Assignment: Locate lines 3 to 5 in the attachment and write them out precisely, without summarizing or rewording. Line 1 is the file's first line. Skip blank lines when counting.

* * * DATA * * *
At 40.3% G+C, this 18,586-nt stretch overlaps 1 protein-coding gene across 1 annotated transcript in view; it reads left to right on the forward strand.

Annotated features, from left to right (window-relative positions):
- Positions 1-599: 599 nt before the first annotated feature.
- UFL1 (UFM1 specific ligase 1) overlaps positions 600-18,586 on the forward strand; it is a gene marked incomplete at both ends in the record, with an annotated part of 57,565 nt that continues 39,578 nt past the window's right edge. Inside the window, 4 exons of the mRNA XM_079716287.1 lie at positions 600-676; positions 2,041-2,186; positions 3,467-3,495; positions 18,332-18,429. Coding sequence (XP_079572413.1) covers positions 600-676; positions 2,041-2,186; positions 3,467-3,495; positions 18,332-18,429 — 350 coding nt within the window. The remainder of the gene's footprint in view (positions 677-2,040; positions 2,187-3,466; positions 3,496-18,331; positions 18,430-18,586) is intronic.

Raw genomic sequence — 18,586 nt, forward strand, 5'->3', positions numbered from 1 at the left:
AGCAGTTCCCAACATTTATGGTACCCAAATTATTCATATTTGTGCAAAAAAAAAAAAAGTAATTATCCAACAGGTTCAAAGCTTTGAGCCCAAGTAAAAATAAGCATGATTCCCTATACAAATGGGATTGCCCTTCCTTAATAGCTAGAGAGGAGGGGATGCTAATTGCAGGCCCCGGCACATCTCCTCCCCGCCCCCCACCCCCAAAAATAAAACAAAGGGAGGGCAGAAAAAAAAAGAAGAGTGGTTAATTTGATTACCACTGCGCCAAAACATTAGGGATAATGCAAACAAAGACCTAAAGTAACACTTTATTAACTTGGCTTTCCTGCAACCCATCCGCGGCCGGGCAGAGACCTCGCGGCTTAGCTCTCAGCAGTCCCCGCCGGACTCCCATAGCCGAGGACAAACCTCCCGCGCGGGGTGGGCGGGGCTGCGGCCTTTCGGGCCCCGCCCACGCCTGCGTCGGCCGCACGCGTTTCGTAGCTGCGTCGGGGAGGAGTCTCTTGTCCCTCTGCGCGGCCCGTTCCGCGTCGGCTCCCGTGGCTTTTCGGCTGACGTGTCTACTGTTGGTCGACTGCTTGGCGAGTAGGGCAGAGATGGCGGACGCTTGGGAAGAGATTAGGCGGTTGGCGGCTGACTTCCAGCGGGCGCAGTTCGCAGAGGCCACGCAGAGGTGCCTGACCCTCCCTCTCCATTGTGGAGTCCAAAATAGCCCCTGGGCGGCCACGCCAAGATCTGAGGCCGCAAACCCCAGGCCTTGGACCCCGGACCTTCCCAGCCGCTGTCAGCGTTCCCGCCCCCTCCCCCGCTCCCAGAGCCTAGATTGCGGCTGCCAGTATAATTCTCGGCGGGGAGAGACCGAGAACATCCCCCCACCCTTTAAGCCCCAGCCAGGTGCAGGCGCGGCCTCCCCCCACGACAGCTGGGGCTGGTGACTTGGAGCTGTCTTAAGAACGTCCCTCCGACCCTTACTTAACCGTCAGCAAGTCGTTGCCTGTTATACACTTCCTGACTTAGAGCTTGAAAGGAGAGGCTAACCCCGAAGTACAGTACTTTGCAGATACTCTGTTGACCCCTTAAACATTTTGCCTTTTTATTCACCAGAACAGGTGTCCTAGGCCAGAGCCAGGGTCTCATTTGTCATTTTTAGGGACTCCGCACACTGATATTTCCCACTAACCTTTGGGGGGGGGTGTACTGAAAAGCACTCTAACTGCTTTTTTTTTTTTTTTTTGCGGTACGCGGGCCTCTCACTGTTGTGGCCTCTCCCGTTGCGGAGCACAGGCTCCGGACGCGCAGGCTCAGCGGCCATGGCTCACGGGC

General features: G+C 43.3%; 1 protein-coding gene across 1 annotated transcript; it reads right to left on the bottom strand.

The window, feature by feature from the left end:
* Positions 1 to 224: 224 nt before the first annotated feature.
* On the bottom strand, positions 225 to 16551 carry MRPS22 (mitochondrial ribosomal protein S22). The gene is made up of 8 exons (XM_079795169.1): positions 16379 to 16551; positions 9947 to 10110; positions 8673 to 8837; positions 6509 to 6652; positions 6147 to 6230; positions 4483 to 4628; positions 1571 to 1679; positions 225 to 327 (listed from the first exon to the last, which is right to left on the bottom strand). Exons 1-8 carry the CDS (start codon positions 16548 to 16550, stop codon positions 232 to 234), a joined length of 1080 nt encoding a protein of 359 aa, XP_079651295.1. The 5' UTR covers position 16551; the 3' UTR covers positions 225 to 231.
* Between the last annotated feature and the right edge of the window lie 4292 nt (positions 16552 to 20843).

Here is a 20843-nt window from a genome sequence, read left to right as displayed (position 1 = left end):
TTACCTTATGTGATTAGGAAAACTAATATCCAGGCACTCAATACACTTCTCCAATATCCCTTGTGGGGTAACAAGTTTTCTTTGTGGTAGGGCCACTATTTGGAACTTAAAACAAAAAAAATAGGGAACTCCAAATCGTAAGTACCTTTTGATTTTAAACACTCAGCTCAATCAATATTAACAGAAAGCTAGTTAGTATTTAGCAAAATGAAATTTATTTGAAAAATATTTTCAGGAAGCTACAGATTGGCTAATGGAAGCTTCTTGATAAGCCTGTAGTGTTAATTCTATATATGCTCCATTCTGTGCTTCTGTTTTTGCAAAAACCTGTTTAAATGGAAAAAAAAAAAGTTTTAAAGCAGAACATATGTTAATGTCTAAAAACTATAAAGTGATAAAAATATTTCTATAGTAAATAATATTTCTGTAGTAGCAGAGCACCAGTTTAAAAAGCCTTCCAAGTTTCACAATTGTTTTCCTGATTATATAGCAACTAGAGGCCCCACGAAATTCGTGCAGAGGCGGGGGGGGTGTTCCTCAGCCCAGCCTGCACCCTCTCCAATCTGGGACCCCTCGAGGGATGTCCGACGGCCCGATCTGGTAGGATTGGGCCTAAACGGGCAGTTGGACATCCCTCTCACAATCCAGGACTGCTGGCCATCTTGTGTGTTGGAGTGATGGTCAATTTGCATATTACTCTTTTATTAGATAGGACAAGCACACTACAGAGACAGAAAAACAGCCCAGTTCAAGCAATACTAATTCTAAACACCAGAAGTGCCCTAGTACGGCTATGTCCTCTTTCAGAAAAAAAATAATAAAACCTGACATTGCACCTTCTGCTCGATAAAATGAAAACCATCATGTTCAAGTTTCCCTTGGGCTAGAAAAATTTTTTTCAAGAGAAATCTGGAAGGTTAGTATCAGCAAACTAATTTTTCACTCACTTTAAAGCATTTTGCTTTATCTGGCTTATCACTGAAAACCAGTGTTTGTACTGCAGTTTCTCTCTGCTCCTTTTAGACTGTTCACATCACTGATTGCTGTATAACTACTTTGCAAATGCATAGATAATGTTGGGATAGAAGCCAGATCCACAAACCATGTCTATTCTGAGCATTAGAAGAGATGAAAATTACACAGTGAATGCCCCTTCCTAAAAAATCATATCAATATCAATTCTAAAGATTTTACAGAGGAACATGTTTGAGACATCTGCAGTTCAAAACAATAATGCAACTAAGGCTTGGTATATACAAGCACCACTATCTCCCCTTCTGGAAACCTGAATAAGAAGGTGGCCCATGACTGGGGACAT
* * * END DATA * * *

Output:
- Positions 1-599: 599 nt before the first annotated feature.
- UFL1 (UFM1 specific ligase 1) overlaps positions 600-18,586 on the forward strand; it is a gene marked incomplete at both ends in the record, with an annotated part of 57,565 nt that continues 39,578 nt past the window's right edge. Inside the window, 4 exons of the mRNA XM_079716287.1 lie at positions 600-676; positions 2,041-2,186; positions 3,467-3,495; positions 18,332-18,429. Coding sequence (XP_079572413.1) covers positions 600-676; positions 2,041-2,186; positions 3,467-3,495; positions 18,332-18,429 — 350 coding nt within the window. The remainder of the gene's footprint in view (positions 677-2,040; positions 2,187-3,466; positions 3,496-18,331; positions 18,430-18,586) is intronic.

Raw genomic sequence — 18,586 nt, forward strand, 5'->3', positions numbered from 1 at the left: